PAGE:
Subject to you applying for an extension of your leave within the next two weeks, your case is being treated as if you had a period of leave remaining. Therefore there is no statutory right of appeal, there being an in-country right of appeal only where all [emphasis in the original] existing leave is being taken away.

A revised immigration status document will be issued to you shortly. You should submit this document with any application for further leave."


That letter requires some explanation.

i) A person may be given leave to enter the United Kingdom (or, if already here, leave to remain) for an indefinite or limited period (section 3(1) of the Immigration Act 1971 ("the 1971 Act")). The Claimant was given leave for a limited period, i.e. until 1 July 2012.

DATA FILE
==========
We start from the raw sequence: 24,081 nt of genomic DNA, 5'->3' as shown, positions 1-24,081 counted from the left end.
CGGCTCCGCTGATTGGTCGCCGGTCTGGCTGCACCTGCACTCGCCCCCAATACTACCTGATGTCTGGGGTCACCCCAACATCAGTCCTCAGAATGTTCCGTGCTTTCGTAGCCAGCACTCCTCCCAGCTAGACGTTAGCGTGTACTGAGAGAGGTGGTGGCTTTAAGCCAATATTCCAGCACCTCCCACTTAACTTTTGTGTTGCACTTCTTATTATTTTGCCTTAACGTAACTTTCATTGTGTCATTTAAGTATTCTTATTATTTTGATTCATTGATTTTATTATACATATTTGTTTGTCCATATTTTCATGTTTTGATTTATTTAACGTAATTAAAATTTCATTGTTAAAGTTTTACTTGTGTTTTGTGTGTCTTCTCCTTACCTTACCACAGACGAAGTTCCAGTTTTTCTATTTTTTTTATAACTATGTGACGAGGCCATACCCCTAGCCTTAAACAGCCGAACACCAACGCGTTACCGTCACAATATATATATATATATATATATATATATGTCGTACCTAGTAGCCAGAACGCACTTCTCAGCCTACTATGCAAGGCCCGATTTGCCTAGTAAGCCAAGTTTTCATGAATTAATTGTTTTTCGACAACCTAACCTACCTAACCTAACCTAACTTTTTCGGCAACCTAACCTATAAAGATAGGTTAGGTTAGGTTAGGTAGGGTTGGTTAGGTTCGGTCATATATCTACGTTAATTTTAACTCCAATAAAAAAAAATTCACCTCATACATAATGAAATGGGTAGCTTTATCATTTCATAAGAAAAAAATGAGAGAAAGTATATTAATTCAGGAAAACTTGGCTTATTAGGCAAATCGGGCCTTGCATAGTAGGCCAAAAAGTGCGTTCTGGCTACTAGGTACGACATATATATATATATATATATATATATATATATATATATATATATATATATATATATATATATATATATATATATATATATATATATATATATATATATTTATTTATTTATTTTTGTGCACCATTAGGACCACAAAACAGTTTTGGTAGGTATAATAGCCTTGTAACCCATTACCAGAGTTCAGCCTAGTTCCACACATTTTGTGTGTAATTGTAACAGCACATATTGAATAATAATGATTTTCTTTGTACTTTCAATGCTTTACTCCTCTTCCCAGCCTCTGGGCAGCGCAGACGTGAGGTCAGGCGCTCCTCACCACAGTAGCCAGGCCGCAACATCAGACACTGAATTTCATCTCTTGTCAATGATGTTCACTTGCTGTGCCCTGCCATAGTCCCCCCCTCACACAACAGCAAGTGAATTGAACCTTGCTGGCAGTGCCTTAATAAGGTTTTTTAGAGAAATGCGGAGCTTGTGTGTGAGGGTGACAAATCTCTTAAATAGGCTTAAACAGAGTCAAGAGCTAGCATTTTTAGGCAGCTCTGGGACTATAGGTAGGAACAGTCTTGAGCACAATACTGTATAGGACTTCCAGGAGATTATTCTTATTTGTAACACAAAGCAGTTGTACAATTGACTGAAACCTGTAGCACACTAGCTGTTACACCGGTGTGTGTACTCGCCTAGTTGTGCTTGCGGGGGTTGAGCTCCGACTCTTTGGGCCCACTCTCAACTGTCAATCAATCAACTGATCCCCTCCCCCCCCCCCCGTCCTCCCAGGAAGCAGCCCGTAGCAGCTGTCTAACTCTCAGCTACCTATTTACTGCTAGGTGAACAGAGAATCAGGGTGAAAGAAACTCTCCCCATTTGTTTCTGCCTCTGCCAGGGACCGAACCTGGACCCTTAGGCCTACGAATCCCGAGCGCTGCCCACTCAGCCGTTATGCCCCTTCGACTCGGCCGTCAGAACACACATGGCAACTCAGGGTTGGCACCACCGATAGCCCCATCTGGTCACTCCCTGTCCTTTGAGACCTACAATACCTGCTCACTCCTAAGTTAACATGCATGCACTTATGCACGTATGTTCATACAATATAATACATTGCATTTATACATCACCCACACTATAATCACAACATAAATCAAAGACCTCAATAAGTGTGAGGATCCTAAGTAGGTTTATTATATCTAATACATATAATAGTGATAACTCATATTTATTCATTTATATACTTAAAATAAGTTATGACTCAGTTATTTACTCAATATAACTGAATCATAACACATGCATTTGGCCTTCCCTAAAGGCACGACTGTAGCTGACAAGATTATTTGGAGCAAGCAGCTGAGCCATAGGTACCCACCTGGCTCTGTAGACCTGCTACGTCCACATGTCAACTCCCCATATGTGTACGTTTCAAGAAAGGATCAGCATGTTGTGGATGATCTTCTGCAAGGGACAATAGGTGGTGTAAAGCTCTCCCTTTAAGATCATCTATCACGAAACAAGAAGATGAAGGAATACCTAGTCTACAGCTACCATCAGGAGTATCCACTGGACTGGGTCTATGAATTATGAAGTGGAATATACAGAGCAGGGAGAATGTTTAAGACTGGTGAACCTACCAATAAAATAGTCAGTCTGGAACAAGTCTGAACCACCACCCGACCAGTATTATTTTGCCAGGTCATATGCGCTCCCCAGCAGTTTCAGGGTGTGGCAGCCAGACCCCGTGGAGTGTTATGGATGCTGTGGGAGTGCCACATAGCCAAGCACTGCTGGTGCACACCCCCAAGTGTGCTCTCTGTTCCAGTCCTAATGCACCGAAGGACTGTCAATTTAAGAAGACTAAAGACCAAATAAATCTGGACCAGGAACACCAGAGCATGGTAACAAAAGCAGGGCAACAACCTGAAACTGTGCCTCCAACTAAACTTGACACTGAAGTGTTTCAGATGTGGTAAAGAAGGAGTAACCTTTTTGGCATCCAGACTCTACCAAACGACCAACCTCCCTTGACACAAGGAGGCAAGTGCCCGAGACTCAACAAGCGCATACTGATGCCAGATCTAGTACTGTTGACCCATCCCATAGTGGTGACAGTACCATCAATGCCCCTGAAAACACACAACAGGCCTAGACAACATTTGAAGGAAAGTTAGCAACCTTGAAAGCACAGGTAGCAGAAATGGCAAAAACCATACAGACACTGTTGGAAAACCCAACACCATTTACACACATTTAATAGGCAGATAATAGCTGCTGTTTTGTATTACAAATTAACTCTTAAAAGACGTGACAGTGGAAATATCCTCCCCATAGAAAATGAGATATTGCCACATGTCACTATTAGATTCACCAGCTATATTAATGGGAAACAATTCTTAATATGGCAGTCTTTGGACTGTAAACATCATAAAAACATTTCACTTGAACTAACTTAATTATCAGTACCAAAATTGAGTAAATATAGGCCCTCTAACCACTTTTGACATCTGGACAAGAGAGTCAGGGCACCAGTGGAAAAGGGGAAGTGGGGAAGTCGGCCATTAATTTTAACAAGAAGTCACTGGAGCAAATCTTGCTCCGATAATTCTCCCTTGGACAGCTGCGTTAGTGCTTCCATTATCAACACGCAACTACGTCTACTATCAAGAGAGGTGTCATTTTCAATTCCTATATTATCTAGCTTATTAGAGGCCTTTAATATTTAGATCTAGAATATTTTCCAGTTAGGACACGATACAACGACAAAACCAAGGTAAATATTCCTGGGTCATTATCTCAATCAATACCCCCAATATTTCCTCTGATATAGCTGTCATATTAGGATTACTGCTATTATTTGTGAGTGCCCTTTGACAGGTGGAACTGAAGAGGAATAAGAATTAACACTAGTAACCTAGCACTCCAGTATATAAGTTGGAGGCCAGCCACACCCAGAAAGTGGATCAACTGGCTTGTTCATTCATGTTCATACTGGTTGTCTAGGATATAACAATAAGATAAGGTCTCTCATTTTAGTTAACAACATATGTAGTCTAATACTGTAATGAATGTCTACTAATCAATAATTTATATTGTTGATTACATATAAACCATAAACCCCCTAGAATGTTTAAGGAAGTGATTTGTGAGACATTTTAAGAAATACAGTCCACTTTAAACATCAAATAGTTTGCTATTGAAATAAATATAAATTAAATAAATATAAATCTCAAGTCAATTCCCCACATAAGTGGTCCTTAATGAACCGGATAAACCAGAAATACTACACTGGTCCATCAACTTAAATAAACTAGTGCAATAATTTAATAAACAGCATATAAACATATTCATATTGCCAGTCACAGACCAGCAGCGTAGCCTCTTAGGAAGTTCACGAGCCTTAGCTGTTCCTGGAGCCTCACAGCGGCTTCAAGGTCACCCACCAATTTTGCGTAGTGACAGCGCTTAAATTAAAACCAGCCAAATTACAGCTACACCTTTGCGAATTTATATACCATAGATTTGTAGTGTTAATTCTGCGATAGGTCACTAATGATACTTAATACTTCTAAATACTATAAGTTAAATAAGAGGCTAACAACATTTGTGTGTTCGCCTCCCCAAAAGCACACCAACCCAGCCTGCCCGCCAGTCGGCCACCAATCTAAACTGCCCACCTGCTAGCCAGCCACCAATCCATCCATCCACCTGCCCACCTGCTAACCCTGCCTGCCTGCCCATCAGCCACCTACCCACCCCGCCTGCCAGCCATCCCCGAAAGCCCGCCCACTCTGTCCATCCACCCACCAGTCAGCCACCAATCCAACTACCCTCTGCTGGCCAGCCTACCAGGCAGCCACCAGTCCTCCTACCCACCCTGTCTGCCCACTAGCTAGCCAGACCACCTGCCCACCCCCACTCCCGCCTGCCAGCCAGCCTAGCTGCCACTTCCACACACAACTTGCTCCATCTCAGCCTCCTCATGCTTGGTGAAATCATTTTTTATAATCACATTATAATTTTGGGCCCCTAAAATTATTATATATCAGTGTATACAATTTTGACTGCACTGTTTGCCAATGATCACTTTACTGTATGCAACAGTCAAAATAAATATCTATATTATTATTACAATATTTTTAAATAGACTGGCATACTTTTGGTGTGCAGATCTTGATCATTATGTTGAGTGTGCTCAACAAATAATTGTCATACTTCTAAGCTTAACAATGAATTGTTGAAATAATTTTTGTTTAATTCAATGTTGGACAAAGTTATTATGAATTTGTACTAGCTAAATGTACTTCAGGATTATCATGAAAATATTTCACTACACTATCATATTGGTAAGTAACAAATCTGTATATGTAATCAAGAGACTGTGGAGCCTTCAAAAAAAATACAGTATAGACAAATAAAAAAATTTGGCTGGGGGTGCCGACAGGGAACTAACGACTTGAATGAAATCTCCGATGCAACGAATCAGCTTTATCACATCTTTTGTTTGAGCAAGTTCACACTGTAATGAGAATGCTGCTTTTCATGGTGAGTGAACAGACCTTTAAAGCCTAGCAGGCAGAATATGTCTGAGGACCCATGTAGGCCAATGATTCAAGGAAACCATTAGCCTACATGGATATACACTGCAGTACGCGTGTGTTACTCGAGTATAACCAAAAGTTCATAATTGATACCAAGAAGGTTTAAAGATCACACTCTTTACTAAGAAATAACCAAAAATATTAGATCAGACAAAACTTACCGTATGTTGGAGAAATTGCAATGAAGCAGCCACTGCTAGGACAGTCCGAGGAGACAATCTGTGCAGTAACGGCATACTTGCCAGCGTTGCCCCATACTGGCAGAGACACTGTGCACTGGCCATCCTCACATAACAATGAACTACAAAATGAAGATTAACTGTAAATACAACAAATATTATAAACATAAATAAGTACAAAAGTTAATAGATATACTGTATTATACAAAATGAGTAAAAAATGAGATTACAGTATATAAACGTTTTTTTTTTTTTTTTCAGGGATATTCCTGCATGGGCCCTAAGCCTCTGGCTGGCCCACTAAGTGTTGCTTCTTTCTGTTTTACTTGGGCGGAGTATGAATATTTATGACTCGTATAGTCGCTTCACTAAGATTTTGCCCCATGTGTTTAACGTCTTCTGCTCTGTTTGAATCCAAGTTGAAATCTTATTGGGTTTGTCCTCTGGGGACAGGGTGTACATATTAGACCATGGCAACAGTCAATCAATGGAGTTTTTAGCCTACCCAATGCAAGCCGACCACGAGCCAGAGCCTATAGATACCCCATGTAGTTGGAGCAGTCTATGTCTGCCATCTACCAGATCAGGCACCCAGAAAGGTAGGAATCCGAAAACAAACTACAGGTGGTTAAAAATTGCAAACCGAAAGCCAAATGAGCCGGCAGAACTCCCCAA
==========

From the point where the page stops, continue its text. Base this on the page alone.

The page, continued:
ii) When leave is granted for a limited period, it may be varied by extension (section 3(3)(a)).

iii) Section 4(1) provides:

"… [T]he power to give leave to remain in the United Kingdom, or to vary any leave under section 3(3)(a)…, shall be exercised by the Secretary of State; and, unless otherwise allowed by or under this Act, those powers shall be exercised by notice in writing given to the person affected…".

Further, regulation 4(1) of the Immigration (Notices) Regulations 2003 (SI 2003 No 658) provides (so far as relevant to this claim):

"… [T]he decision-maker must give written notice to a person of any immigration decision… taken in respect of which is appealable."

iv) Where an application to extend the period is made and not determined before the leave expires, then the period of leave is automatically extended until the application is determined or withdrawn (section 3C(1) and (2)(a)), including for the period in which an appeal against a refusal to vary might be brought (section 3C(2)(b)) and, if an appeal is...